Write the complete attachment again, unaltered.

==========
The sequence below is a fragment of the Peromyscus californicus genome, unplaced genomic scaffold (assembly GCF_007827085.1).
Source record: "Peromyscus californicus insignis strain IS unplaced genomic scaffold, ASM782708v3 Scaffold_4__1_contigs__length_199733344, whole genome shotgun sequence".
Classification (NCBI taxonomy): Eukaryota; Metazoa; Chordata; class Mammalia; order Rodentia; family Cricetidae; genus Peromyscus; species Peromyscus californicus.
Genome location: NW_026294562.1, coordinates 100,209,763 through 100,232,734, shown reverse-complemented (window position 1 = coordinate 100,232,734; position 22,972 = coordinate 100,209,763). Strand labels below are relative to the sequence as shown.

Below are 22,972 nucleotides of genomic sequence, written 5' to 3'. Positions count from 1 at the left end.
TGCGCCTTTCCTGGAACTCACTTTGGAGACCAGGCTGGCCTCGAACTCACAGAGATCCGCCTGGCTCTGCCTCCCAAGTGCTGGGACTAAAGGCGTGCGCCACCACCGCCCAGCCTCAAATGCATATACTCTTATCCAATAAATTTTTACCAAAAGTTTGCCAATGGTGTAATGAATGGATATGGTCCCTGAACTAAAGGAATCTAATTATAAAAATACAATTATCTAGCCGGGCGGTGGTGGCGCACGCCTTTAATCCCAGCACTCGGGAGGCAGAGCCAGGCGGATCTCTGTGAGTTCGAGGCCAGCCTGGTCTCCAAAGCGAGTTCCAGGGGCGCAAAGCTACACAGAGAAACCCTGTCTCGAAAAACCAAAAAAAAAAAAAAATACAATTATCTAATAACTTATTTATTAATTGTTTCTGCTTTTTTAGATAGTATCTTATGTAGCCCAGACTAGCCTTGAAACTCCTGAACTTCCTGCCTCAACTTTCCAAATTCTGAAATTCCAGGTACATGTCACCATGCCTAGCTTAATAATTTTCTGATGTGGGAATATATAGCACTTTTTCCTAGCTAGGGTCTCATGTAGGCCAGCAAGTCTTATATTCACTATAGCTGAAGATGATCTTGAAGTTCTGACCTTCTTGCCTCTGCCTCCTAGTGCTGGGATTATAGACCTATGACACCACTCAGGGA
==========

The sequence below is a fragment of the Peromyscus californicus genome, unplaced genomic scaffold (assembly GCF_007827085.1).
Source record: "Peromyscus californicus insignis strain IS unplaced genomic scaffold, ASM782708v3 Scaffold_4__1_contigs__length_199733344, whole genome shotgun sequence".
Classification (NCBI taxonomy): Eukaryota; Metazoa; Chordata; class Mammalia; order Rodentia; family Cricetidae; genus Peromyscus; species Peromyscus californicus.
Genome location: NW_026294562.1, coordinates 100,209,763 through 100,232,734, shown reverse-complemented (window position 1 = coordinate 100,232,734; position 22,972 = coordinate 100,209,763). Strand labels below are relative to the sequence as shown.

Below are 22,972 nucleotides of genomic sequence, written 5' to 3'. Positions count from 1 at the left end.
TGCGCCTTTCCTGGAACTCACTTTGGAGACCAGGCTGGCCTCGAACTCACAGAGATCCGCCTGGCTCTGCCTCCCAAGTGCTGGGACTAAAGGCGTGCGCCACCACCGCCCAGCCTCAAATGCATATACTCTTATCCAATAAATTTTTACCAAAAGTTTGCCAATGGTGTAATGAATGGATATGGTCCCTGAACTAAAGGAATCTAATTATAAAAATACAATTATCTAGCCGGGCGGTGGTGGCGCACGCCTTTAATCCCAGCACTCGGGAGGCAGAGCCAGGCGGATCTCTGTGAGTTCGAGGCCAGCCTGGTCTCCAAAGCGAGTTCCAGGGGCGCAAAGCTACACAGAGAAACCCTGTCTCGAAAAACCAAAAAAAAAAAAAAATACAATTATCTAATAACTTATTTATTAATTGTTTCTGCTTTTTTAGATAGTATCTTATGTAGCCCAGACTAGCCTTGAAACTCCTGAACTTCCTGCCTCAACTTTCCAAATTCTGAAATTCCAGGTACATGTCACCATGCCTAGCTTAATAATTTTCTGATGTGGGAATATATAGCACTTTTTCCTAGCTAGGGTCTCATGTAGGCCAGCAAGTCTTATATTCACTATAGCTGAAGATGATCTTGAAGTTCTGACCTTCTTGCCTCTGCCTCCTAGTGCTGGGATTATAGACCTATGACACCACTCAGGGA